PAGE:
Whether associated with peripheral neuropathy, as is usually the case, or not, autonomic neuropathy, particularly that of the cardiovascular system, does not burden the mind with a cumbersome differential diagnosis. In fact, the diagnostic exercise halts after an instant evocation of diabetes. So much has been written recently about diabetic autonomic neuropathy and its effects on the heart and circulation that one tends to overlook other etiologic links.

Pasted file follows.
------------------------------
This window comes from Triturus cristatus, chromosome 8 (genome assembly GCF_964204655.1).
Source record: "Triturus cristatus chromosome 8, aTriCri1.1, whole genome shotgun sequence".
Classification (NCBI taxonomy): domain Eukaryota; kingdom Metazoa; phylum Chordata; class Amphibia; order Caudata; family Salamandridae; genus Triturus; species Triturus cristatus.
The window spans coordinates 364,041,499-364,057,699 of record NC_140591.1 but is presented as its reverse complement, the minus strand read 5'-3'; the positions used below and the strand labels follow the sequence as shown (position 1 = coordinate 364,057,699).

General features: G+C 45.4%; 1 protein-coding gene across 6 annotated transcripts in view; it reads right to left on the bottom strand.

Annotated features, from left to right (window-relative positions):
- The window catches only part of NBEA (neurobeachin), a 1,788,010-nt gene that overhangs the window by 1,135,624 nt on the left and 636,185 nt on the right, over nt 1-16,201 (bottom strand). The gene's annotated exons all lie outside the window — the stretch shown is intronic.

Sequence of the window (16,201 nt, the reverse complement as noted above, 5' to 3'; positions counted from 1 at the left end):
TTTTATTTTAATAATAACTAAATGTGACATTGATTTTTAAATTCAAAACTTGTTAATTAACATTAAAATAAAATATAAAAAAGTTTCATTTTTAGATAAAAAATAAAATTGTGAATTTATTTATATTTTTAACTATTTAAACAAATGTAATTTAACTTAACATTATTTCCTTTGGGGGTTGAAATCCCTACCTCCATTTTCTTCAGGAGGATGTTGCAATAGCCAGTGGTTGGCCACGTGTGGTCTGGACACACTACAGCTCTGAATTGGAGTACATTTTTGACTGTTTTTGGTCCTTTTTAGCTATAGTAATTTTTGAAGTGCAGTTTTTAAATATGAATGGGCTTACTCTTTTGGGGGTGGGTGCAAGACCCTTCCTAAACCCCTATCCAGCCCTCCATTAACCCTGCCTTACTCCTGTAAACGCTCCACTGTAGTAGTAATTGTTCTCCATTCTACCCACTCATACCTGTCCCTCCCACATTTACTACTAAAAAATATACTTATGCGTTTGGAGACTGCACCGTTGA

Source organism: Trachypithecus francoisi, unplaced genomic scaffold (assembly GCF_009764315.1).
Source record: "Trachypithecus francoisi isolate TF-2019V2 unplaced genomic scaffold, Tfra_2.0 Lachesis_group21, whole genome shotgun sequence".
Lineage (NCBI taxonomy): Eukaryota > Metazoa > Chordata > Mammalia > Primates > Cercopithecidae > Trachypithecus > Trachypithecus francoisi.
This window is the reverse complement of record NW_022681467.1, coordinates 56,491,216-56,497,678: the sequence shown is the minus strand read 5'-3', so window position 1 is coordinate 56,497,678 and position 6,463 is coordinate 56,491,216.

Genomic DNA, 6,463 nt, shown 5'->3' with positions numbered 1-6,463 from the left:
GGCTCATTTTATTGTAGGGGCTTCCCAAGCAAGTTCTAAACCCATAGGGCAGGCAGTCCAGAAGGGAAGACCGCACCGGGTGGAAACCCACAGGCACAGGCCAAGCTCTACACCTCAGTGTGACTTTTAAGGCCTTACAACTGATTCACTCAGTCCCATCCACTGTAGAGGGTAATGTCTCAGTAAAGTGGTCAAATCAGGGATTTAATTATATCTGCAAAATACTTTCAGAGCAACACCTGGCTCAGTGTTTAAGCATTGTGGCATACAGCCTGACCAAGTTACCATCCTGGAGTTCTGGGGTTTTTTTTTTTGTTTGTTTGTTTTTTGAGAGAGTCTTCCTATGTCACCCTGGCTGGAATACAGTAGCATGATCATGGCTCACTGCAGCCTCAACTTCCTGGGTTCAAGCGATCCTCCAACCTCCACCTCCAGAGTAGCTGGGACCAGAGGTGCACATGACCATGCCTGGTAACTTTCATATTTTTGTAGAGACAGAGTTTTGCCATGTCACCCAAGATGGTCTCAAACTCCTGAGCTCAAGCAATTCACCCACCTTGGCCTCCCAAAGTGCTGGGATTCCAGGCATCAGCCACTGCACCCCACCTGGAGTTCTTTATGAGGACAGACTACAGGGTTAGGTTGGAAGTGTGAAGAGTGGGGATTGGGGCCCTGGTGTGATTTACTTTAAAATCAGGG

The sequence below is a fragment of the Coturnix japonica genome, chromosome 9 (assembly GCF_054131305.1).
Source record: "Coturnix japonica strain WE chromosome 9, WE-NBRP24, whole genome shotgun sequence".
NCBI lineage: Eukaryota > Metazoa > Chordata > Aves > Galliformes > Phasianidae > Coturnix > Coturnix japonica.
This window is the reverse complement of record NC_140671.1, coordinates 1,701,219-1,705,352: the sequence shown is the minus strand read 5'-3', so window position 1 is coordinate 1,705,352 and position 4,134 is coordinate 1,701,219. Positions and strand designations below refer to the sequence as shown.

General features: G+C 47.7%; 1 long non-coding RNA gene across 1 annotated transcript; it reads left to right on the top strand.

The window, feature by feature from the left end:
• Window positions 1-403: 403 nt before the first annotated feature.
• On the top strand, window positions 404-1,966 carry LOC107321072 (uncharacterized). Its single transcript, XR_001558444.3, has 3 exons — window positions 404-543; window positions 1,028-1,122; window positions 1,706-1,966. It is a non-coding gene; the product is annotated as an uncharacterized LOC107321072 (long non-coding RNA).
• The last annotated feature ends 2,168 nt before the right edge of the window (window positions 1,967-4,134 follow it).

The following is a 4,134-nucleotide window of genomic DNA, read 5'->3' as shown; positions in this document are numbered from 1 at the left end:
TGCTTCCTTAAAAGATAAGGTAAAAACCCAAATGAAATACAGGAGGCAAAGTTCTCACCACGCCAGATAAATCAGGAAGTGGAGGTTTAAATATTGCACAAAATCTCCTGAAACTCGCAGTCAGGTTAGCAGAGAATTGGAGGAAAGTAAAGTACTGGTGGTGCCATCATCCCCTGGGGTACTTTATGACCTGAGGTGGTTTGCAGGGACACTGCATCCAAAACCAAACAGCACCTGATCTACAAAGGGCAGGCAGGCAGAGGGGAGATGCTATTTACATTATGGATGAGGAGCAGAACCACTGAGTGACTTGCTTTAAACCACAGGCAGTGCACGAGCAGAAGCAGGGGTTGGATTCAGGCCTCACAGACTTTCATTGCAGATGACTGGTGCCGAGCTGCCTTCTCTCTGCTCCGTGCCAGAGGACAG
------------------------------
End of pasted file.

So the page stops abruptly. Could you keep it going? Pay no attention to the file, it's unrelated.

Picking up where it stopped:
One such link is with rheumatoid arthritis. Its existence, suspected by Kalliomäki et al1 (1963) and Bennett and Scott2 (1965) on the basis of deficient sweating responses in patients with rheumatoid arthritis and peripheral neuropathy, has been recently confirmed by Edmonds et al.3 These investigators demonstrated autonomic neuropathy by assessing the integrity of cardiovascular reflexes in 68 subjects who were divided into four groups: patients with classic rheumatoid arthritis both seropositive and seronegative, patients with osteoarthritis, an older control